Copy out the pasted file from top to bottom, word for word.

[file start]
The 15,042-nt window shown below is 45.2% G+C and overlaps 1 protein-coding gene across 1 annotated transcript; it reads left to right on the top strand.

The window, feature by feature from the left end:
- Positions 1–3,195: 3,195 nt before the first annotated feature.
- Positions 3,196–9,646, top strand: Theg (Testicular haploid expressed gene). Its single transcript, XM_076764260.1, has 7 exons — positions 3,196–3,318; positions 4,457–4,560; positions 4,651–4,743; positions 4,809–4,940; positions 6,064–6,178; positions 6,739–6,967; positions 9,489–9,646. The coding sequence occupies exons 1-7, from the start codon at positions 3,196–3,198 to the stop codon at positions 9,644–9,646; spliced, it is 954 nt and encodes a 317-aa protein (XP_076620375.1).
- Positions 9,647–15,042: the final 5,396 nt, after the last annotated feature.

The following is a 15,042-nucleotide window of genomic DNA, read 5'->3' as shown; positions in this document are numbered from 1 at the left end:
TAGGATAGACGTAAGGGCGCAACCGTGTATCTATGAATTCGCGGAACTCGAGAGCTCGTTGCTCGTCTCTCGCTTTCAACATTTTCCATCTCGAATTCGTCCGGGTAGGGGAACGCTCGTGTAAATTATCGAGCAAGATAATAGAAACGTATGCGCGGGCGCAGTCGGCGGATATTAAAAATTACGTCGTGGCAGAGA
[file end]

The 15,042-nt window shown below is 45.2% G+C and overlaps 1 protein-coding gene across 1 annotated transcript; it reads left to right on the top strand.

The window, feature by feature from the left end:
- Positions 1–3,195: 3,195 nt before the first annotated feature.
- Positions 3,196–9,646, top strand: Theg (Testicular haploid expressed gene). Its single transcript, XM_076764260.1, has 7 exons — positions 3,196–3,318; positions 4,457–4,560; positions 4,651–4,743; positions 4,809–4,940; positions 6,064–6,178; positions 6,739–6,967; positions 9,489–9,646. The coding sequence occupies exons 1-7, from the start codon at positions 3,196–3,198 to the stop codon at positions 9,644–9,646; spliced, it is 954 nt and encodes a 317-aa protein (XP_076620375.1).
- Positions 9,647–15,042: the final 5,396 nt, after the last annotated feature.

The following is a 15,042-nucleotide window of genomic DNA, read 5'->3' as shown; positions in this document are numbered from 1 at the left end:
TAGGATAGACGTAAGGGCGCAACCGTGTATCTATGAATTCGCGGAACTCGAGAGCTCGTTGCTCGTCTCTCGCTTTCAACATTTTCCATCTCGAATTCGTCCGGGTAGGGGAACGCTCGTGTAAATTATCGAGCAAGATAATAGAAACGTATGCGCGGGCGCAGTCGGCGGATATTAAAAATTACGTCGTGGCAGAGA